“Our project has been 90% complete for a year now…”

“Our project has been 90% complete for a year now…”

We have a running joke in my office about people/project who are “90% complete”.  I can’t tell you how many times we’ve talked to a client who says “Yeah, I hired this guy like a year ago.  He said it would take 4 months to make my web app, but here we are still not 100%.  We’re like 90% done, we just need that little push to get us to 100%”.  We take a quick look at their application (say e-commerce) and find out you can’t manage products, check out a cart, sign up for a user account.  Very far from 90% indeed.

Or clients with a WordPress theme jam packed with Lorem Ipsum, and stock photos.  Not to mention on their live URL, causing SEO issues.

90%?  Suurrrreeee…

What people don’t realize is that software is never 100%.  You’ll never make it to 100%.  No software that I know of was released at version 1 and has never changed.  It’s constantly being updated.  Tweaked, fixed, broken, you name it.  What owners of websites/web applications need to realize is that your project is an ongoing deal that will need constant attention, updates, etc.  Things change.  Business relationships, sources of data, needs of the business.  As business changes, so will your site/application.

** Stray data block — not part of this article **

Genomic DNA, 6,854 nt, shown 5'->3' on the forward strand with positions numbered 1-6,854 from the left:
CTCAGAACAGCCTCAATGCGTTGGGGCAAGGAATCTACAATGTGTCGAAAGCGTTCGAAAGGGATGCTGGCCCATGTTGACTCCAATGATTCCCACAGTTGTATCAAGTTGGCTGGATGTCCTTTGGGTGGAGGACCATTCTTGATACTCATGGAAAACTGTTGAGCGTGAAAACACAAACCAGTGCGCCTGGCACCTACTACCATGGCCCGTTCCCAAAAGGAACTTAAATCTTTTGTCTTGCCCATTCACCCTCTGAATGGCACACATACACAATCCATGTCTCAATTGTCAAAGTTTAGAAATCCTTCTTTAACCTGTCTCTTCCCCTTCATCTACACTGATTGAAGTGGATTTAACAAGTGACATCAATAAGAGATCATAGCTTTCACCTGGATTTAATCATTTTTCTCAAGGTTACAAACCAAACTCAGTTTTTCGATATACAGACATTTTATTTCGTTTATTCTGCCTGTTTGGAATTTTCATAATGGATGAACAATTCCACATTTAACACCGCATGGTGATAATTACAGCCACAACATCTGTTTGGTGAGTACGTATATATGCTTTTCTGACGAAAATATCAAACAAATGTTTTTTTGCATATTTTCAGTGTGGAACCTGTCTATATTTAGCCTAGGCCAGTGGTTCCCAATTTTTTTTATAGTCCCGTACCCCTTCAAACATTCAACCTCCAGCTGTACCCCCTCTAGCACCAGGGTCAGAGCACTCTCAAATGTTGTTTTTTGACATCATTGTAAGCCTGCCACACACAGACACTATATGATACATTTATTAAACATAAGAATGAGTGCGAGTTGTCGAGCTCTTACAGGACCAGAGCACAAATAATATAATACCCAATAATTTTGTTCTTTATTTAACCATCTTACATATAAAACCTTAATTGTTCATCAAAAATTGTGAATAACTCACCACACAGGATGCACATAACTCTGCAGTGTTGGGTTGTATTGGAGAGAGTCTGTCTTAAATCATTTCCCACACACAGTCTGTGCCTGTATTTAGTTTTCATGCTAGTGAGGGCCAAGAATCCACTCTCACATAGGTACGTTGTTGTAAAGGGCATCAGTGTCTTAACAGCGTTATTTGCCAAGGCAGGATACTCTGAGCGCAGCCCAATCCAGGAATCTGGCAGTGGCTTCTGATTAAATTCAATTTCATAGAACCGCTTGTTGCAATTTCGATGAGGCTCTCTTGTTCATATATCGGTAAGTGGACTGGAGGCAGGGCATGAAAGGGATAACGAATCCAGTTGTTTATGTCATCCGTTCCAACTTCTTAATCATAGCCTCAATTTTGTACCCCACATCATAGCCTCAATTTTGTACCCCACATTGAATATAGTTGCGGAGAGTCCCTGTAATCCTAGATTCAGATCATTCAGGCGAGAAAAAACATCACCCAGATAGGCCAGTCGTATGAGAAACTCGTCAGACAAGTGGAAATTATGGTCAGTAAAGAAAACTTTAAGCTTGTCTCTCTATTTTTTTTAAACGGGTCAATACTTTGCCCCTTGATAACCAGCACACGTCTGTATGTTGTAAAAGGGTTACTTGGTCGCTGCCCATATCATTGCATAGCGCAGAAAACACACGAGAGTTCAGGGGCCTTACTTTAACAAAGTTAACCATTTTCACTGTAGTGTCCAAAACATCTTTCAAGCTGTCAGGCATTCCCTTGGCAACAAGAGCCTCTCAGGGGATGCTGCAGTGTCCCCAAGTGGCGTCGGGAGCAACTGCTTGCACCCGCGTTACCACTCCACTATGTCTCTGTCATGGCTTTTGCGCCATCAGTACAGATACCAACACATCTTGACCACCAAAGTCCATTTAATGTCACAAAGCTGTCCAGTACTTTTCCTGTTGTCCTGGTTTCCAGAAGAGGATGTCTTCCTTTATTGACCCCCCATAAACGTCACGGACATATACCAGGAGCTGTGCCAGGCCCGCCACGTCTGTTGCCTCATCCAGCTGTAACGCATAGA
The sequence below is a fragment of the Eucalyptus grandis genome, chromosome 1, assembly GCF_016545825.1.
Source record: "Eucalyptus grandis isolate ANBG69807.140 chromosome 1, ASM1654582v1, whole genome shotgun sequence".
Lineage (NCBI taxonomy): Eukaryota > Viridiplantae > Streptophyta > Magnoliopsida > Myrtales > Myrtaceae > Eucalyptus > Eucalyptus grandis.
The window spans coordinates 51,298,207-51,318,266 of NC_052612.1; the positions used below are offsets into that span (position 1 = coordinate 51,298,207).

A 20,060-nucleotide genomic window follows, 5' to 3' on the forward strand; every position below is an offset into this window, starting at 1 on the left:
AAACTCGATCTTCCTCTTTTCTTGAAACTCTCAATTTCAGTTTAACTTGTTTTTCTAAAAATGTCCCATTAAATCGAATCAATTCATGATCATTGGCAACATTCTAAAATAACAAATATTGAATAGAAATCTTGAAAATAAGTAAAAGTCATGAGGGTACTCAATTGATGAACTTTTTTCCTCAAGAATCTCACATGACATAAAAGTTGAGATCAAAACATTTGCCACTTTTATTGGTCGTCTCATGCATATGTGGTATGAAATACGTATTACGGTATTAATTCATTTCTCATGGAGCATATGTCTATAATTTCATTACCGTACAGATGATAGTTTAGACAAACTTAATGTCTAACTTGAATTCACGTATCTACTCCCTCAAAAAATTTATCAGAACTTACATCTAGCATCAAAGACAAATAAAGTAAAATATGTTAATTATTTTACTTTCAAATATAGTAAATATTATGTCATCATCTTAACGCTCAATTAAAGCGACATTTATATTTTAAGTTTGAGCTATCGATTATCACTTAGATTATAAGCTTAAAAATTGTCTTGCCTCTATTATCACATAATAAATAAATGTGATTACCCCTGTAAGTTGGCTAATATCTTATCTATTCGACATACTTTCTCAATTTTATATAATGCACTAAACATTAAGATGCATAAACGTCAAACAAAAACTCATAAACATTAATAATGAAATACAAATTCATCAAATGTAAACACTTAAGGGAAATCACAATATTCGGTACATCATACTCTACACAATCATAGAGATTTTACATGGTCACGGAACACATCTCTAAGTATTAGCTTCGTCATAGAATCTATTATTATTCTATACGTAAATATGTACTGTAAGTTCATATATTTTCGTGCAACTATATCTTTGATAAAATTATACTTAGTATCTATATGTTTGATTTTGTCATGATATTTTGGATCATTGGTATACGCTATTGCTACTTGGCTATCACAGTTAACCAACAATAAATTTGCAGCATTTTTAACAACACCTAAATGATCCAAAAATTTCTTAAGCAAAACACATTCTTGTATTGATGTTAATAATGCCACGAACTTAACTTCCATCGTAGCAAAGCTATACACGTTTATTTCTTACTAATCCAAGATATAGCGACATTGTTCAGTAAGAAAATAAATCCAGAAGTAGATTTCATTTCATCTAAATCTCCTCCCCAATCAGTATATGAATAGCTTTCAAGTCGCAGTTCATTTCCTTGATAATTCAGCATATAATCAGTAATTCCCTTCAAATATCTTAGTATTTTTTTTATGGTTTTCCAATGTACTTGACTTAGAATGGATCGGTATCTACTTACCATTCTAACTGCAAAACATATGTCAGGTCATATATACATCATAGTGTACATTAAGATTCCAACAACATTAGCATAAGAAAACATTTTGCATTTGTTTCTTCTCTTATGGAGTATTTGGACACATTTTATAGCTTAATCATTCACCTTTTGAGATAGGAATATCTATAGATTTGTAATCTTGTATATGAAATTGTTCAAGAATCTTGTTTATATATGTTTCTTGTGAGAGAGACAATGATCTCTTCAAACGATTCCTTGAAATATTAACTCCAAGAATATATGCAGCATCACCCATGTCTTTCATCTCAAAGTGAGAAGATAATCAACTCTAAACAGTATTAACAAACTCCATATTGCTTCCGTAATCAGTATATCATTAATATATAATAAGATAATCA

I used to think I could sell someone a site/application, shake hands at the end of the project and we both walk away happy.  After 10+ years of development I’ve learned a few things.  One of those things is that you become personally invested in a project for the life of the project.   I have some software applications 3-5+ years old, still chugging along.  Written with horribly designed, non object-orientated code, but running.

I now know every website/web application I touch has the potential to stick with me for years.  The client could potentially use it for years.  It makes you think twice when you write code.  You want the system to make sense to the “next guy”.  Sometimes that “next guy” is future you.  I’m sure future programmer me, would fire current me because I’ll learn more, change my ways, adapt to ever changing technologies.

I also learned that there is no 100%.  You can be stable for some time, days, weeks, months, years, but there will be some need for attention in the future.  We know consider all of our projects 90% complete, and we plan to work perceptually on it.  Knowing that nothing can ever be 100% done in web.